Like most little girls, I grew up playing Tea Party. Ceramic and plastic tea sets are still some of the most popular toys, if you have daughters or granddaughters, they probably have at least one. I don’t know if you’ve seen a show called Pregnant in Heels, but they had a proper English tea on one episode, serving scones, and Spotted Dick with the tea. I learned the correct pronunciation of scones from that episode. I use to mistakenly say scone with the o sound pronounced as in bone when it’s actually pronounced as in gone.

I learned so much about teas during the demonstration at the Oklahoma Steampunk Exposition, I recently attended. The picture of me above was taken there. We were served cucumber sandwiches, lemon pound cake, devil eggs, scones, cookies, and three types of tea. Our charming, expert hostess also taught us the differences in tea time in England, France, and Germany. For in Germany they usually served coffee and cake while in France they drank chocolate and served cookies or pastries or baguettes with butter and jam.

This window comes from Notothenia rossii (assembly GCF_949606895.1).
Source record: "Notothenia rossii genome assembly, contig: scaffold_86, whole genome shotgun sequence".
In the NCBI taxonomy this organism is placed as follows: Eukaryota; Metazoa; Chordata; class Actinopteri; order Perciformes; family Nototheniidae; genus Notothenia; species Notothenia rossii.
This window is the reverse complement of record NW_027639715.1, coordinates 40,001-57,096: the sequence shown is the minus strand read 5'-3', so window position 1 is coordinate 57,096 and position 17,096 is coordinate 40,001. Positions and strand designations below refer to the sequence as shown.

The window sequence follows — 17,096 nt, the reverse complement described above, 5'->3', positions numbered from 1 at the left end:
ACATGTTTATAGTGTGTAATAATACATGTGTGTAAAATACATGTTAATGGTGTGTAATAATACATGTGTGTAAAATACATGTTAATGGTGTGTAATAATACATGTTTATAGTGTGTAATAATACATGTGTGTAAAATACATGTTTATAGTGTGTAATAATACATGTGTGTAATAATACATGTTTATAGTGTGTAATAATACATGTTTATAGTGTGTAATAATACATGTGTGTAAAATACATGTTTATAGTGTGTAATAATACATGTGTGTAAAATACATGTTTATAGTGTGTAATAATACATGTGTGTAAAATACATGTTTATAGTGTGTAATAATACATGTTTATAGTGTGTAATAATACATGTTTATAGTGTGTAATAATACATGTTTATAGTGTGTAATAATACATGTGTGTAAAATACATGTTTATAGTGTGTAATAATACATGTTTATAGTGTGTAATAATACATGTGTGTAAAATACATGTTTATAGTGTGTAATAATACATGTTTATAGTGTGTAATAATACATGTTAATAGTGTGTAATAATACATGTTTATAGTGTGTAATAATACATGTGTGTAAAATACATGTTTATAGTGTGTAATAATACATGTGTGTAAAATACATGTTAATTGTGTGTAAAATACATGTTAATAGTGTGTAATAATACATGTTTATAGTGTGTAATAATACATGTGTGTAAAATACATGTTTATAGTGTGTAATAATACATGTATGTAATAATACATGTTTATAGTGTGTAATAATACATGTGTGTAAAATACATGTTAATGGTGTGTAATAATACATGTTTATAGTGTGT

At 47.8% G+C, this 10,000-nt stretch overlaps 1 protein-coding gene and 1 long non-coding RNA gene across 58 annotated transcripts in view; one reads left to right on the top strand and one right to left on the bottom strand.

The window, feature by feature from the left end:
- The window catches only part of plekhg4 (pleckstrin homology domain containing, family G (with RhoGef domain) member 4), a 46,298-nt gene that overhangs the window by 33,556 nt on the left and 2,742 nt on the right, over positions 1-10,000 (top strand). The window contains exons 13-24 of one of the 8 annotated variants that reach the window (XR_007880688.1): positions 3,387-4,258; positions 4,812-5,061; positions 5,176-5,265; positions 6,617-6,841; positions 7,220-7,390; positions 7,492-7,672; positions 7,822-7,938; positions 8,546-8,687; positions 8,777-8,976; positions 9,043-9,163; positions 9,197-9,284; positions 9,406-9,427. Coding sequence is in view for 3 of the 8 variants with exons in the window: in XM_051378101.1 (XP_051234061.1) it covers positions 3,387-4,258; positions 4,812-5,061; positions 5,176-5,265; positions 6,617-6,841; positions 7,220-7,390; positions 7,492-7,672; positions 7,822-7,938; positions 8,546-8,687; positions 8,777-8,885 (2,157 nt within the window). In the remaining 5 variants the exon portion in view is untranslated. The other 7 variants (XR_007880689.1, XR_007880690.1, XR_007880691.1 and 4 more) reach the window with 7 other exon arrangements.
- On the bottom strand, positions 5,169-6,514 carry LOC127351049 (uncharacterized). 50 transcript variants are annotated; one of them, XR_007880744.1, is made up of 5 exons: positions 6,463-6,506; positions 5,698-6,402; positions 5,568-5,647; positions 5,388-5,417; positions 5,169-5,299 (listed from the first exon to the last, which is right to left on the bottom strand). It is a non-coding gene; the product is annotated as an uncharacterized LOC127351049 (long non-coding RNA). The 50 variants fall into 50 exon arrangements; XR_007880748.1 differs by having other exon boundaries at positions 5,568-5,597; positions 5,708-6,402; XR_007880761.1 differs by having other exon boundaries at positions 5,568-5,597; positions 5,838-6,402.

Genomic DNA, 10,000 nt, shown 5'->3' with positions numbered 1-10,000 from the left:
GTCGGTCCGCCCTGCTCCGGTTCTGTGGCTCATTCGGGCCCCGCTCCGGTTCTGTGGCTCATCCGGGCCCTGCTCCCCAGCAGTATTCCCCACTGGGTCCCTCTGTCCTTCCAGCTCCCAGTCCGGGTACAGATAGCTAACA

At an English tea, once everyone is seated, the hostess pours the tea, filling each guest’s cup. The spout of the tea pot faces the hostess or pourer. A tea cup is shallow and wider than a coffee or chocolate cup to give the tea room to temper before drinking. The hostess offers lemons, milk, or sugar for the tea. Milk and lemon are never added to the same cup, as citrus spoils milk. Cream is not offered as it is much too heavy for tea.

An infinite variety of tasty sandwiches may be served at tea, sometimes filled with chicken or turkey salad and cucmber sandwiches are often offered as well. The crust is always trimmed off the bread.

Do not extend your pinkie finger when drinking tea, it is rude. When stirring tea do not clink your spoon against the cup, instead swish it gently to and fro. After stirring, place the spoon on the saucer behind the tea cup. Remove the spoon before drinking your tea. Do not swirl the tea in your cup or you might slosh and stain the tablecloth.

There is specific etiquette for gentlemen attending teas. They must stand when a lady enters or leaves the room, open the door for the ladies, and escort the ladies downstairs to their carriage or cab. One would never expect less of a true gentleman.

I enjoyed sharing my new found knowledge with all you and I wish you all Happy Tea Time

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